Interesting, as I was expecting that the PAK FA would replace the MiG-31. With high speed and plenty of gas, I would've thought that the T-50 would render the MiG-31 redundant.
The PAK-FA is much too small to replace the MiG-31. It can't even come close to performing the MiG-31's mission as the range requirement demands a large airframe to carry the required fuel amount.
 
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Sundog said:
RadicalDisco said:
Interesting, as I was expecting that the PAK FA would replace the MiG-31. With high speed and plenty of gas, I would've thought that the T-50 would render the MiG-31 redundant.
The PAK-FA is much too small to replace the MiG-31. It can't even come close to performing the MiG-31's mission as the range requirement demands a large airframe to carry the required fuel amount.
Interesting. Though IIRC, the subsonic range of the T-50 and MiG-31 are roughly the same at around 3,300 km (3,500 km for T-50). That said, the T-50 probably carries quite a bit less fuel that the MiG.
 

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the 3300 km figure is ferry range, not combat radius. Subsonic combat radius for mig31 is typically quoted at 1450 km.
 
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totoro said:
the 3300 km figure is ferry range, not combat radius. Subsonic combat radius for mig31 is typically quoted at 1450 km.
Sorry, I meant range, and corrected that.
 

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All MiG has to do is dust of the 701 stealthy interceptor.
 

Avimimus

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That is a lot of dust ;D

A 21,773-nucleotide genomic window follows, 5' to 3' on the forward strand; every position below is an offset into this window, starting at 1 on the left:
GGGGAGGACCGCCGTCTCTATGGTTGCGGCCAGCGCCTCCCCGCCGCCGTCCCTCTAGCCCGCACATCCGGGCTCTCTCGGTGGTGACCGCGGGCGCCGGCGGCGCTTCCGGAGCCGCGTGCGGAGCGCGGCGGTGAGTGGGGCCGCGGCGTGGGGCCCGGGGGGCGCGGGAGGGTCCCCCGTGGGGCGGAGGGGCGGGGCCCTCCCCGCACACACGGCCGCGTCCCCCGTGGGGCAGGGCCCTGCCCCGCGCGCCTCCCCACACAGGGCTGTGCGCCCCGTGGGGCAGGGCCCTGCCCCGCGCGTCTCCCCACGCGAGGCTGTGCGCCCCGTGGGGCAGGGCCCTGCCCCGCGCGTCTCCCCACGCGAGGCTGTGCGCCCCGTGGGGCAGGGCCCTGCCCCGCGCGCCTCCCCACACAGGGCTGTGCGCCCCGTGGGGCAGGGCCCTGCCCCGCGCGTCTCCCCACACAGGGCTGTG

The thing that I find most interesting - it is implied that the PAK-DA was considered as an alternative to the Mig-31 in the study... which meant that its use as a patrol platform had to be ruled out in making the argument for Mig-31 modernisation.

Both the Tupolev Tu-28/128 and the Tu-160PP have supersonic dash capability. It makes me wonder if this study considered a supersonic PAK-DA (even though the final design is reported to be subsonic) or if some kind of subsonic cruise-missile killer (like an aerial S-300 battery?) is what was dismissed? Anyway, it also reminds me of speculation about the B-1R as an airspace denial weapon and anti-ship missile interceptor, working with fighters to protect carriers from being overwhelmed.
 

sferrin

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FighterJock said:
All MiG has to do is dust of the 701 stealthy interceptor.
I still wonder why anybody thought that thing was stealthy.
 

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Oooh! Makes me wonder if maybe a B-1R equivalent using the Tu-160 was studied? :D
 

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sure. Tu-160P (mid 70s)